After three straight years of finishing second to the Minnesota Twins in the American League Central Division, Chicago White Sox General Manager Kenny Williams decided to change the team's focus from power to pitching and defense.

"We've had a desire for a number of years to put pitching first, defense second and have an offense that can score against you in a number of ways," Williams said. "[Twins GM] Terry Ryan's teams in Minnesota have been kicking our [butt] for a number of years, so if you can't beat 'em, join 'em."

The result: The White Sox -- who begin a four-game series against the Baltimore Orioles tonight at Camden Yards -- rank just 12th in hitting among 14 AL teams. Yet they have the best record in baseball (65-35) and an 111/2-game lead over the Twins. Barring catastrophe, they will make their first playoff appearance in five years.

Catcher A.J. Pierzynski spent six seasons with the Twins. Now in his first year with the White Sox, Pierzynski can see a difference in this year's roster.

"Their team was always a better team with more talent, but we believed in ourselves more," he said. "We believed we could find a way to beat them. We believed we could do little things better, get guys over better and if we kept the White Sox in the park we could win."

After the 2004 season, when the team finished 83-79 after losing right fielder Magglio Ordonez and designated hitter Frank Thomas to injuries for a large chunk of the season, Williams put his plan in motion.

Ordonez left to sign with the Detroit Tigers and in a trade that benefited both teams, left fielder Carlos Lee was dealt to Milwaukee for Scott Podsednik. Lee was hitting .269 through Wednesday, but Podsednik has stolen 51 bases and is credited with changing the dynamics of the offense.

Another addition was second baseman Tadahito Iguchi, in his first season in the majors after eight years playing in Japan. Iguchi is hitting .272 in the second spot in the order, drawing praise from Williams and Manager Ozzie Guillen for his willingness to sacrifice himself for the sake of the team.

The White Sox haven't lost all their power; they ranked fourth in the AL in home runs through Wednesday, led by first baseman Paul Konerko's 22.

The biggest improvement in the team, however, has come on the mound. Through Wednesday, Chicago ranked first in the AL in ERA (3.66), third in home runs allowed (99) and fifth in strikeouts (634). Last season's team ERA of 4.91 was 12th in the AL.

At the top of the rotation stands Mark Buehrle, who started the All-Star Game for the AL and was credited with the win. Buehrle will take the mound Monday afternoon at Camden Yards with 11 victories and a 2.96 ERA. He has pitched at least six innings in his past 49 starts.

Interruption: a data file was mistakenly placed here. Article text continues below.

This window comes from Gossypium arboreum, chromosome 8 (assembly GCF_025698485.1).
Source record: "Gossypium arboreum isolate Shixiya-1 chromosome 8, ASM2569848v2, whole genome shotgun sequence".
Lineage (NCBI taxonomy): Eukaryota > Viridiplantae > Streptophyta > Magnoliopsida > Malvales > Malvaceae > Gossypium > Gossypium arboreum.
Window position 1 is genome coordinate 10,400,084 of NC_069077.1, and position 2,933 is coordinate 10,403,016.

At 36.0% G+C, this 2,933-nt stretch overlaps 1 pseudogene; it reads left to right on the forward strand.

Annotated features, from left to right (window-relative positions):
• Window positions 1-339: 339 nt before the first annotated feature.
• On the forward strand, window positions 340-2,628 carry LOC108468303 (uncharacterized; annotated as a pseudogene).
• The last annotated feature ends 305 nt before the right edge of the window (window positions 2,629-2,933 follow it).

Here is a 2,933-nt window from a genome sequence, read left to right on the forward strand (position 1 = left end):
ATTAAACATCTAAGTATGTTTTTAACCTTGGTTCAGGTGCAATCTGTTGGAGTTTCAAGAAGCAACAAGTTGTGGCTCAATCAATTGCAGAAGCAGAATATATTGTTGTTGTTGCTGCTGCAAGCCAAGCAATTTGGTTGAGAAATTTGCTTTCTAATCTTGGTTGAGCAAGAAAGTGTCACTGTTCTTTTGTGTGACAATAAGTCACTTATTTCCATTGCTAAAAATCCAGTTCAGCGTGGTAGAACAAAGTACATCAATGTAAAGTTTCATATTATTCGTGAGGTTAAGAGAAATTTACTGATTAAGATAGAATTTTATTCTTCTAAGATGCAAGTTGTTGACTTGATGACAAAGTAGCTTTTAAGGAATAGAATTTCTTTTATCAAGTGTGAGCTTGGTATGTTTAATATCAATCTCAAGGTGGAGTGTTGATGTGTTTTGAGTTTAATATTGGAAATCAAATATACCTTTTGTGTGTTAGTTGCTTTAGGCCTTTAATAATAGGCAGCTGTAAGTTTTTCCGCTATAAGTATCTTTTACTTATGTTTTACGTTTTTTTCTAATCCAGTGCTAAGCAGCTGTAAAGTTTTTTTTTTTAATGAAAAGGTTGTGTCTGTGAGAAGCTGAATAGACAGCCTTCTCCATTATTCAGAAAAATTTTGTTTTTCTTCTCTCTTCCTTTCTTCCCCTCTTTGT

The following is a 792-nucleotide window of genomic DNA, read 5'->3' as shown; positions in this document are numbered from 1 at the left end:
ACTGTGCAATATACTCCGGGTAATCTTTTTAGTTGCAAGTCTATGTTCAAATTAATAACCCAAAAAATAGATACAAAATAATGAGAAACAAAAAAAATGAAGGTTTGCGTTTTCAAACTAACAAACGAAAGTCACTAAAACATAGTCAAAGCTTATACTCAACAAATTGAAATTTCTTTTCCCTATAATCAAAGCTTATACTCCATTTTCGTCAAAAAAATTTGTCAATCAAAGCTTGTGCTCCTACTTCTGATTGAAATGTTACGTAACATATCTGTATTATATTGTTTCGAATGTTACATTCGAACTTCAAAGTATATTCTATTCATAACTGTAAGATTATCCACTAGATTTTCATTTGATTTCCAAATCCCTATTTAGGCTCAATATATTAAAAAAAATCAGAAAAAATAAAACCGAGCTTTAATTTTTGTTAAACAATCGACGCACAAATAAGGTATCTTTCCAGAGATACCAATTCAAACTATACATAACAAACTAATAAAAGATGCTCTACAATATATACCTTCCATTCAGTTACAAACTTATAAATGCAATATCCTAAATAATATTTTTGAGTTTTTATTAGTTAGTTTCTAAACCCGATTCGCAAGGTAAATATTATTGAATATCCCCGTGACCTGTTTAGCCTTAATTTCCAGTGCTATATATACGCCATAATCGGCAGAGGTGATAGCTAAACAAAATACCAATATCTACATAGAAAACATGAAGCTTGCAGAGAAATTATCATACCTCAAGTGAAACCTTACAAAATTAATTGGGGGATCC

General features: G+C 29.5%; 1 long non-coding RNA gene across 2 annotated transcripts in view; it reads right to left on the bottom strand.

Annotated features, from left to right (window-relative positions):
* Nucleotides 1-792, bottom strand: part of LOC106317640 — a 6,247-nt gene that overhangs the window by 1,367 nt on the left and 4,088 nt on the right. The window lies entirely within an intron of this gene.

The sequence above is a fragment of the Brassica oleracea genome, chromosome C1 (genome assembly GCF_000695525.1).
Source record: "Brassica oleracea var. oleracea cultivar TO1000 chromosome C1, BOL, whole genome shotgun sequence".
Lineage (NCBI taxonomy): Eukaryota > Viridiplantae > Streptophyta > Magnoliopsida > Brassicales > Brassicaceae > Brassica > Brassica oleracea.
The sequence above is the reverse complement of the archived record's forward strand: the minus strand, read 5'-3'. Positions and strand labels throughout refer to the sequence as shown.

But the biggest surprise in the rotation is Jon Garland. Projected to be the number five starter after winning 12 games in each of his last three seasons, Garland is 15-4 and on track for the AL Cy Young Award.

After Buehrle and Garland comes Freddy Garcia, whose 10-4 record makes Chicago the only AL team to have three 10-game winners in its rotation.

"Their pitching has been outstanding," said Boston Red Sox Manager Terry Francona. "They have speed. The team concept has benefited them. Things are working. They are enjoying themselves immensely, they should be."

Guillen, the feisty former shortstop who played for Chicago from 1985-97, has received much of the credit for the team's turnaround this season, only his second as manager.

"Ozzie has always been great with people," said Hall of Fame catcher Carlton Fisk, who played with Guillen from 1985-93. "One of the best things about him is also maybe one of the worst things about him. He is not afraid to say anything to anybody if it is on his mind. Sometimes it is great, sometimes it may hit the wrong nerve. If it does, he is man enough to discuss it with you so that, I think, is what people like about him the most."

Guillen, 41, was never shy to express his opinion as a player, and he takes a similar approach as manager. He is intolerant of mental errors, which recent White Sox teams were prone to make.

"Base running is the biggest [thing] we've definitely fixed. The last few years we've run into a lot of stupid outs," said center fielder Aaron Rowand.

ESPN analyst Steve Stone, who won a Cy Young Award with the Orioles 25 years ago, lives in Chicago and has seen many White Sox games. He agrees with Rowand's assessment.

"They seem to do exactly what it takes to win instead of a team that at times in the past that would self-destruct defensively and do just what it takes to lose," he said. "Something I heard a lot in Baltimore was the good teams take the game away in the seventh, eighth and ninth inning. I think you have seen with this White Sox team they are one of the good teams because they will take away the game late."

The White Sox have cooled somewhat after a hot start. They won 17 games in April and 18 in May and June but are just 12-11 this month. The team's ERA has crept up recently and they've had some sloppy defensive efforts, including a three-error display Tuesday night in Kansas City.

Despite their large lead, there are some obstacles ahead. Injuries are again becoming an issue; Thomas is on the disabled list because of problems with his surgically repaired ankle. It is not known when or if he'll be able to return this season. Third baseman Joe Crede is playing with a herniated disc, and closer Dustin Hermanson also has back problems.

The schedule also gets tougher next month. On Aug. 8, Chicago starts a 15-game stretch in which they play only the New York Yankees, Boston and Minnesota.

"We're not looking at the schedule," Williams said, "we are looking at how we are going to play today."